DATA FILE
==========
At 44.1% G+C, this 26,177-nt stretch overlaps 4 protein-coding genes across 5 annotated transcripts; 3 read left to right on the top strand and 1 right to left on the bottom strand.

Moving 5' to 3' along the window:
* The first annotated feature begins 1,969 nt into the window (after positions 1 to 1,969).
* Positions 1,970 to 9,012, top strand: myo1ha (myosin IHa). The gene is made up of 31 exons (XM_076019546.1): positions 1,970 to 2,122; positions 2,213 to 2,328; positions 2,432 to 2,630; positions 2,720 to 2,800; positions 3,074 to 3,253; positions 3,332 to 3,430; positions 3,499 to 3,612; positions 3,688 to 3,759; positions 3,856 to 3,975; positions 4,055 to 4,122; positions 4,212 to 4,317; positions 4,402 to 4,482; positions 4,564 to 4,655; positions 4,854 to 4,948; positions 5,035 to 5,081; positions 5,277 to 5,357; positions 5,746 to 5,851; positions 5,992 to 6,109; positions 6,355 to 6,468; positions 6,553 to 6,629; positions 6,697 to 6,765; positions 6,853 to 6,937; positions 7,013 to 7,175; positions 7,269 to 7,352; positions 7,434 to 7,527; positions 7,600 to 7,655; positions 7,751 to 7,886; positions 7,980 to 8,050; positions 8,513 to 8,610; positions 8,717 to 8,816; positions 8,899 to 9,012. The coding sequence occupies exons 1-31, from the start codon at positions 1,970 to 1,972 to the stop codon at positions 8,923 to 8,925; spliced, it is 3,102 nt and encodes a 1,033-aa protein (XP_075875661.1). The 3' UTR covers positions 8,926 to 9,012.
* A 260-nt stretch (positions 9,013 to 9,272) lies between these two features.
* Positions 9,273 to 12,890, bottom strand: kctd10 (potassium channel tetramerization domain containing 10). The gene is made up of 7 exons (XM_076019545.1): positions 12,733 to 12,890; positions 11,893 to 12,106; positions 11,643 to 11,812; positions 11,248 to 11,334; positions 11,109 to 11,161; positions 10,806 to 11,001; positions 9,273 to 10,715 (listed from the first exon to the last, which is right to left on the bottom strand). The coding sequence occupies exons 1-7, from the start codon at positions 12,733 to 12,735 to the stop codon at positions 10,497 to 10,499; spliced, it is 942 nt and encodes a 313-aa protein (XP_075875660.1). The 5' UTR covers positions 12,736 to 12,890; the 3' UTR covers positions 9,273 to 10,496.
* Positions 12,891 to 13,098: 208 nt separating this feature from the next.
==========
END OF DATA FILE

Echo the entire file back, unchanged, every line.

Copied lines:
At 44.1% G+C, this 26,177-nt stretch overlaps 4 protein-coding genes across 5 annotated transcripts; 3 read left to right on the top strand and 1 right to left on the bottom strand.

Moving 5' to 3' along the window:
* The first annotated feature begins 1,969 nt into the window (after positions 1 to 1,969).
* Positions 1,970 to 9,012, top strand: myo1ha (myosin IHa). The gene is made up of 31 exons (XM_076019546.1): positions 1,970 to 2,122; positions 2,213 to 2,328; positions 2,432 to 2,630; positions 2,720 to 2,800; positions 3,074 to 3,253; positions 3,332 to 3,430; positions 3,499 to 3,612; positions 3,688 to 3,759; positions 3,856 to 3,975; positions 4,055 to 4,122; positions 4,212 to 4,317; positions 4,402 to 4,482; positions 4,564 to 4,655; positions 4,854 to 4,948; positions 5,035 to 5,081; positions 5,277 to 5,357; positions 5,746 to 5,851; positions 5,992 to 6,109; positions 6,355 to 6,468; positions 6,553 to 6,629; positions 6,697 to 6,765; positions 6,853 to 6,937; positions 7,013 to 7,175; positions 7,269 to 7,352; positions 7,434 to 7,527; positions 7,600 to 7,655; positions 7,751 to 7,886; positions 7,980 to 8,050; positions 8,513 to 8,610; positions 8,717 to 8,816; positions 8,899 to 9,012. The coding sequence occupies exons 1-31, from the start codon at positions 1,970 to 1,972 to the stop codon at positions 8,923 to 8,925; spliced, it is 3,102 nt and encodes a 1,033-aa protein (XP_075875661.1). The 3' UTR covers positions 8,926 to 9,012.
* A 260-nt stretch (positions 9,013 to 9,272) lies between these two features.
* Positions 9,273 to 12,890, bottom strand: kctd10 (potassium channel tetramerization domain containing 10). The gene is made up of 7 exons (XM_076019545.1): positions 12,733 to 12,890; positions 11,893 to 12,106; positions 11,643 to 11,812; positions 11,248 to 11,334; positions 11,109 to 11,161; positions 10,806 to 11,001; positions 9,273 to 10,715 (listed from the first exon to the last, which is right to left on the bottom strand). The coding sequence occupies exons 1-7, from the start codon at positions 12,733 to 12,735 to the stop codon at positions 10,497 to 10,499; spliced, it is 942 nt and encodes a 313-aa protein (XP_075875660.1). The 5' UTR covers positions 12,736 to 12,890; the 3' UTR covers positions 9,273 to 10,496.
* Positions 12,891 to 13,098: 208 nt separating this feature from the next.